Deadlight Review

Deadlight is a cinematic platformer that tells the dark story of a zombie apocalypse and a man trying to survive to find his family.

Published: May 30, 2014 9:00 AM /

Reviewed By:

Deadlight - Key Art

Deadlight was one of the May Games with Gold for the Xbox 360. It's a very frustrating game. That doesn’t mean it's not a good game. It just seems rough. Take a look below and see what I mean.

Deadlight - Gameplay, and Story

The world has ended. There is no hope. No new beginning. Only the survivors. DEADLIGHT follows the journey of Randall Wayne, a man searching for his family across Seattle during the aftermath of a 1980s event that has decimated life on earth. This visually stunning Cinematic Survival Platformer will challenge you to run, jump, climb, and struggle for your life as you look for answers and the ones you love.

Deadlight is a side-scrolling zombie action-adventure game where you play Randall, a man trying to find his wife and daughter in a post-apocalyptic world. The story is great as you travel through Seattle through endless Zombies trying to decide if you should stop and fight or keep running.

The looks of this game are amazing. Everything is lit well, for it is a dark game. I had no problem telling what was what and who I needed to kill. There are helper arrows if there are any questions on what you would need to grab onto or jump at. It doesn’t give anything away to have those, and it actually helped a lot.

Deadlight - Gameplay Issues

Don’t get me wrong, and it’s a beautiful game. But the beauty of the game goes away with the stupid character won’t release from a wall for the 13th time in a row. It was starting to feel like this game should have been called Groundhog’s Day. If the gameplay doesn’t match the game, then it all goes south. I would expect other places in the game to be hard, say when there is a line of Zombies between you and the next door, but no. It’s making sure that you can time one button press when a building is collapsing around you that throws you in rage mode as you grit your teeth in attempts to either throw your controller against the farthest wall or to break the controller in half, whichever is your aggro pleasure.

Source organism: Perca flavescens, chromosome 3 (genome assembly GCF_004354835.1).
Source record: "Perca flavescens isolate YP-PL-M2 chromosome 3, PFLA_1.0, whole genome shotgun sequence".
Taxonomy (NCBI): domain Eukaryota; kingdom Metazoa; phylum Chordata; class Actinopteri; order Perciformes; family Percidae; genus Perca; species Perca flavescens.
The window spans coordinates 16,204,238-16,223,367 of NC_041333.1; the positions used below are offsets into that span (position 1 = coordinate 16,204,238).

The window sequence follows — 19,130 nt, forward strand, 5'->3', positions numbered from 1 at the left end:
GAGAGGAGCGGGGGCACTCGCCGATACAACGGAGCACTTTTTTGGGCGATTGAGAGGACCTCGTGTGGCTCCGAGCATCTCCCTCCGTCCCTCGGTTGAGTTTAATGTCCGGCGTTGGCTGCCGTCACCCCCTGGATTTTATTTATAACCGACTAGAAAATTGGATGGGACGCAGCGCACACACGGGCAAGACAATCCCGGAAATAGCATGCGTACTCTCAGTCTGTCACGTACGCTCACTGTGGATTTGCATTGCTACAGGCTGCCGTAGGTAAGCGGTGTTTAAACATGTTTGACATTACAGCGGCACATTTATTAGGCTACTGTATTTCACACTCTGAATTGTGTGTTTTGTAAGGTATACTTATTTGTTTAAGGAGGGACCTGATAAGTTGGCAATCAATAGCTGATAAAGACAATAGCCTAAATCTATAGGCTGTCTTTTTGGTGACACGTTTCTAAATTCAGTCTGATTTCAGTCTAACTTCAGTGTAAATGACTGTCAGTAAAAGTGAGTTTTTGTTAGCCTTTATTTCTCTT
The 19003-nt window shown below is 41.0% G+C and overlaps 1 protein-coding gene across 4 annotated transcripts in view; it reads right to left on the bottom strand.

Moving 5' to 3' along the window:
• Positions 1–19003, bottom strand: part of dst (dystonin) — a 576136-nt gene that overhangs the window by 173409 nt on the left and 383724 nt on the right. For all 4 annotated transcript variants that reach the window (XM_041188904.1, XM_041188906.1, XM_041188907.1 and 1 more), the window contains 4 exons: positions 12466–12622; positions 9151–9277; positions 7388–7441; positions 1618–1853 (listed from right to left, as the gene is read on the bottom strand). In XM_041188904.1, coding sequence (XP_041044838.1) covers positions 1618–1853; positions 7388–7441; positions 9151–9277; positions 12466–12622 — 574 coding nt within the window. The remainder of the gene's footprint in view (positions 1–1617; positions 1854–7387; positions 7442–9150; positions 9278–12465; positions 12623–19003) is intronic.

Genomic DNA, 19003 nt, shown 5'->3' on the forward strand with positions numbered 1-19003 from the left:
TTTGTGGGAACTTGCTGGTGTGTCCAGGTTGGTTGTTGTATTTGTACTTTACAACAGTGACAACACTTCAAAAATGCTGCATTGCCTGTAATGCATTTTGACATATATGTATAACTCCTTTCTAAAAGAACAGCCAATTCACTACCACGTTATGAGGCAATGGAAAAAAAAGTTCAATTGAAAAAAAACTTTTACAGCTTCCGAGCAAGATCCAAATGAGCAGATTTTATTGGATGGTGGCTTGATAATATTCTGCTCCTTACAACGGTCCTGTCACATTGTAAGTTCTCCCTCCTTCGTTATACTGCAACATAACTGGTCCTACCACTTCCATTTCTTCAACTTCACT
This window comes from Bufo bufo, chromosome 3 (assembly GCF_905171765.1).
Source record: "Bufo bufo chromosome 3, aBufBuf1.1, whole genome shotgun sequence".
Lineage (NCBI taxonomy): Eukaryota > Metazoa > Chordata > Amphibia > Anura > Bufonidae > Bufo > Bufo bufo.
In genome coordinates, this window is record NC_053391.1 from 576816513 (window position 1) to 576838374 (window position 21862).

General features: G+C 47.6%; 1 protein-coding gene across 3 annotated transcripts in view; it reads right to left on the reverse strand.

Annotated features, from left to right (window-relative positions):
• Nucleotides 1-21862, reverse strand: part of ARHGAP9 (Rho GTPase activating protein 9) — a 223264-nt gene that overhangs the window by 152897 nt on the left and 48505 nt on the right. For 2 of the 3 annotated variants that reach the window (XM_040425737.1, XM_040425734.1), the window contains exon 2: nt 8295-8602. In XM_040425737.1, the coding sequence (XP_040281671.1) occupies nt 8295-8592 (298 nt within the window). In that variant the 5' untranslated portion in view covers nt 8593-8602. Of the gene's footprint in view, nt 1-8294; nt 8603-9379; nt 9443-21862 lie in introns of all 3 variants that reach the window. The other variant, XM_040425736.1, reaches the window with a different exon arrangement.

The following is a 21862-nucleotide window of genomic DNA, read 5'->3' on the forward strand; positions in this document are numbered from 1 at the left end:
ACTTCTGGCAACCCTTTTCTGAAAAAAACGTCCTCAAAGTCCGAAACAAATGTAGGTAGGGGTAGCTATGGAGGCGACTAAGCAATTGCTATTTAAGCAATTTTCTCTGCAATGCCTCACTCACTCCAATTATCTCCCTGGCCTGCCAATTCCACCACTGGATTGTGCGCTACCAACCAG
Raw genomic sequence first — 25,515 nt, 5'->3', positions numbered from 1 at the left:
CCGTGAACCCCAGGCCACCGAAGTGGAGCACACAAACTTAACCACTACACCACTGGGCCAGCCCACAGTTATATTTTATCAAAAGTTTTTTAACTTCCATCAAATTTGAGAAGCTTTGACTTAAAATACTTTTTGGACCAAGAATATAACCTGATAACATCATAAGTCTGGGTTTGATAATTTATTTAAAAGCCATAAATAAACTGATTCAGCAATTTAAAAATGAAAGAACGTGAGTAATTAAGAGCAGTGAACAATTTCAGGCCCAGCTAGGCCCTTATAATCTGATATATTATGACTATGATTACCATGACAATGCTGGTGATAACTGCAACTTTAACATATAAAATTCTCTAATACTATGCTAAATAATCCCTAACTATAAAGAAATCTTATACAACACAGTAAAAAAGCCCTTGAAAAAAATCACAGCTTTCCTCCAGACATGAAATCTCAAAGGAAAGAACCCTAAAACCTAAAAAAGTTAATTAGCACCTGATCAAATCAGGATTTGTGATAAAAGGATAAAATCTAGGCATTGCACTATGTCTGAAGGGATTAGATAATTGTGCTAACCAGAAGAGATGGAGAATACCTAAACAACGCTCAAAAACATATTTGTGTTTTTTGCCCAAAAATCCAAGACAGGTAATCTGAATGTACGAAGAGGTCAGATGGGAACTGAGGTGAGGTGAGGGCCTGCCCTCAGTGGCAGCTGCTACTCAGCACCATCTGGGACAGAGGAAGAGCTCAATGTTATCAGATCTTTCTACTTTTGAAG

Deadlight - Timing 

This is a game that was all about timing. There were times when I would have to do the same part over and over because my timing was slightly off… yet there are places in the game where you think the timing would be important, but it’s not. The jump mechanics are horrendous. Why, when there is a pole right above my head, would you make me jump to the left into deep water? It would be fine if it happened once, but multiple times it happened. Then it taunts you when you die by showing you the answer, either lit up in dark spots or in shadows in the light. Yes, game, I know where I am supposed to go, but you aren’t letting me!

The Verdict

Maybe I’m not the best at adventure games. Maybe I thought I could win back my love for the adventure side-scrolling games with Deadlight. Maybe I tried too hard to win it. Once I completed the story and went back to complete the game totally, I felt like I overreacted to some points. Then I got to the same spot that I was stuck in forever, and I realized that my reaction wasn’t bad at all. The only thing that brought me back to the game is to try and get the 100% on it. Finding the secret handheld games was pretty fun, too. It makes you want to go back and look.

TechRaptor reviewed Deadlight on Xbox 360 with a code provided by the publisher. It is also available on PlayStation 4, Xbox One, and PC. This review was originally published on 05-08-2014. While care has been taken to update the piece to reflect our modern style guidelines, some of the information may be out of date. We've left pieces like this as they were to reflect the original authors' opinions and for historical context.

Review Summary

Deadlight is a great adventure game. If it didn't want you to run your head into the wall with the controls, I would have been amazing. (Review Policy)

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JR Moore is the Former Chief Editor at TechRaptor. When he's not living life, he's connected to an Xbox, a phone or tablet checking out the latest… More about JR